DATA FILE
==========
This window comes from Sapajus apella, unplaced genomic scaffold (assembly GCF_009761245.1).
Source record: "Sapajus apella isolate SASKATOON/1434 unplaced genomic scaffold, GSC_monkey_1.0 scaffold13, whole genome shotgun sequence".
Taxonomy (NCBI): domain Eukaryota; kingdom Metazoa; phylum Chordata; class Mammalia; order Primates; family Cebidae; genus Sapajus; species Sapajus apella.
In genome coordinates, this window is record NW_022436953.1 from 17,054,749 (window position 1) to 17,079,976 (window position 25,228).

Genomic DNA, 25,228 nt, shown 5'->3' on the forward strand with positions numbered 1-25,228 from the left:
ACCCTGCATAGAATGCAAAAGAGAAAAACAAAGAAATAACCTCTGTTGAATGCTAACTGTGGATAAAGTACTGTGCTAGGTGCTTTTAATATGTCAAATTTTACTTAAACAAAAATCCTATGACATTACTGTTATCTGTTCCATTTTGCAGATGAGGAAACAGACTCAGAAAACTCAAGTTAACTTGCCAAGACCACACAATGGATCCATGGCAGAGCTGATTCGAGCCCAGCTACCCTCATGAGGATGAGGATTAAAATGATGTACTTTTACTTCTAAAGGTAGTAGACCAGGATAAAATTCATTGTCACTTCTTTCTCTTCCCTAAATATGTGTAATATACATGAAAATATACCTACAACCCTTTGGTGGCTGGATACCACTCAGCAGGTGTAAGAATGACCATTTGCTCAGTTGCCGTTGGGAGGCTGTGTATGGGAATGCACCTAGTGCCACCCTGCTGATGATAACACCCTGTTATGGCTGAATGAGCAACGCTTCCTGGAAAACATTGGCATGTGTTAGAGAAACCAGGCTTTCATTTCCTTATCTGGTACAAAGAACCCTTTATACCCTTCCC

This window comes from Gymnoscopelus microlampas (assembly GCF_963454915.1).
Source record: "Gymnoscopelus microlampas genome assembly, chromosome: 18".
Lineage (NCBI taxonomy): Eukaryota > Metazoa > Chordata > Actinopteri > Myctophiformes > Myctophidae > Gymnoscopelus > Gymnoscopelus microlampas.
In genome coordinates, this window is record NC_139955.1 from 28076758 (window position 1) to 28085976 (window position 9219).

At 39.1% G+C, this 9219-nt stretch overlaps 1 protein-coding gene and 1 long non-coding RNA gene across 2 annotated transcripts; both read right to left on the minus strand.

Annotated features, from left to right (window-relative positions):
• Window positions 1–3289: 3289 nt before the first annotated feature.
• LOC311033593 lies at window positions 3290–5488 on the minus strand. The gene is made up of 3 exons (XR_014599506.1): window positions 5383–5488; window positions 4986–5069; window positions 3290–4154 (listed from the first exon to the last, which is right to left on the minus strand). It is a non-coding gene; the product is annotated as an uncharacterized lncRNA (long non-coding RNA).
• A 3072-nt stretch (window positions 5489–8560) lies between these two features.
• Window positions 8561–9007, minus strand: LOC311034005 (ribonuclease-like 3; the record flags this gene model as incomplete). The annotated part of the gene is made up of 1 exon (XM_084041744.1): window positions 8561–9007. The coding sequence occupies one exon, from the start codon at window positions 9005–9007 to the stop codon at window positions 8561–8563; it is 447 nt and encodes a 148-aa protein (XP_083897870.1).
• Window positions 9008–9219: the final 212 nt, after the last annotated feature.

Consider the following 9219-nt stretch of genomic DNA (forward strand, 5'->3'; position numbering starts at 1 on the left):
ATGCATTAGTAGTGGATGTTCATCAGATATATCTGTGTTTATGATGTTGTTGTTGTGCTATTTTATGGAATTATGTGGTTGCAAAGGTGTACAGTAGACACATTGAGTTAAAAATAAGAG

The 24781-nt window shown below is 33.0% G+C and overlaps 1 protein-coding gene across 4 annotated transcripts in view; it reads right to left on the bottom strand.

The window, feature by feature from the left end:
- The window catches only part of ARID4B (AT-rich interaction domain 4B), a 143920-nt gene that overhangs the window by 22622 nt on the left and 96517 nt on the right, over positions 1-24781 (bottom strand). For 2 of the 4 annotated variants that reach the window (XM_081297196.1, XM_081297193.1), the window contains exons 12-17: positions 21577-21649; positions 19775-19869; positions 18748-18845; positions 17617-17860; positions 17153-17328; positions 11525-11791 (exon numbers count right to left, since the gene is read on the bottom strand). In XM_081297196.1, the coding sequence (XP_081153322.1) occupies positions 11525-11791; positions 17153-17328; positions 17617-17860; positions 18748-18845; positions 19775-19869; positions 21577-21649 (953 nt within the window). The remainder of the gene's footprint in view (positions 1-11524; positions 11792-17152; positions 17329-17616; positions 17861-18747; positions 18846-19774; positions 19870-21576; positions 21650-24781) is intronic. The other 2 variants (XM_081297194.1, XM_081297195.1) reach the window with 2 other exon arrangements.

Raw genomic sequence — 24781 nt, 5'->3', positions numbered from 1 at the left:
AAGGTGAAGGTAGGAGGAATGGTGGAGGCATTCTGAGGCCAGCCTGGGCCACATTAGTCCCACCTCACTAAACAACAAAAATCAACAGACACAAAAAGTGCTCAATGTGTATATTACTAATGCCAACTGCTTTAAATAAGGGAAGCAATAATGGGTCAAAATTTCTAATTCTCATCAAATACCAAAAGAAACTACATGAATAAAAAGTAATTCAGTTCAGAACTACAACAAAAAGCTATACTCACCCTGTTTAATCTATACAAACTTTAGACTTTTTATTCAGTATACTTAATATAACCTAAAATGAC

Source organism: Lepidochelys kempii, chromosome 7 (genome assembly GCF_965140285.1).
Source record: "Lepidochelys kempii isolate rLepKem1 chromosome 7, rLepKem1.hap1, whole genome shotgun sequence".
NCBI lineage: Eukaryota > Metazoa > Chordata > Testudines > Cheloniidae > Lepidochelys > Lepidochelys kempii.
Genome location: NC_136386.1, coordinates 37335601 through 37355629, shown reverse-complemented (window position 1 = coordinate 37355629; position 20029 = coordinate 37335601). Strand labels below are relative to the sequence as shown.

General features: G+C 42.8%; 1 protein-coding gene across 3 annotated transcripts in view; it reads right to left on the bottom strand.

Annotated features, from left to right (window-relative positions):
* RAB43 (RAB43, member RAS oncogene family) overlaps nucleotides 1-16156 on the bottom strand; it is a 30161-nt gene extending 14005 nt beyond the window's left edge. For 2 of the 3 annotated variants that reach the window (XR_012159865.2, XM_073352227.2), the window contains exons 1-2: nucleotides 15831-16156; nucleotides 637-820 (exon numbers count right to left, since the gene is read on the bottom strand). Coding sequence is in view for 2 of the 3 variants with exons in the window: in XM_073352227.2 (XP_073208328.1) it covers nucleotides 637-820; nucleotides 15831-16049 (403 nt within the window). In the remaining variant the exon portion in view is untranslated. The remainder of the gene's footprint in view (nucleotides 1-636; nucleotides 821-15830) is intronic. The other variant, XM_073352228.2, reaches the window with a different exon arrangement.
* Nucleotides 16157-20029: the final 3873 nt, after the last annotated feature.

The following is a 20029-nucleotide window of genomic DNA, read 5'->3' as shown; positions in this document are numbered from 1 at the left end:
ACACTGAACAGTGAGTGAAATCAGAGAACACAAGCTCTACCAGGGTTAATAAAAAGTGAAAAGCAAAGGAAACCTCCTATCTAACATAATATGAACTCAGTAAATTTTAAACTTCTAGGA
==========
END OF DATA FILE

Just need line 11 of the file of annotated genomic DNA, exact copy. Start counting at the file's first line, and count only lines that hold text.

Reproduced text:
At 39.1% G+C, this 9219-nt stretch overlaps 1 protein-coding gene and 1 long non-coding RNA gene across 2 annotated transcripts; both read right to left on the minus strand.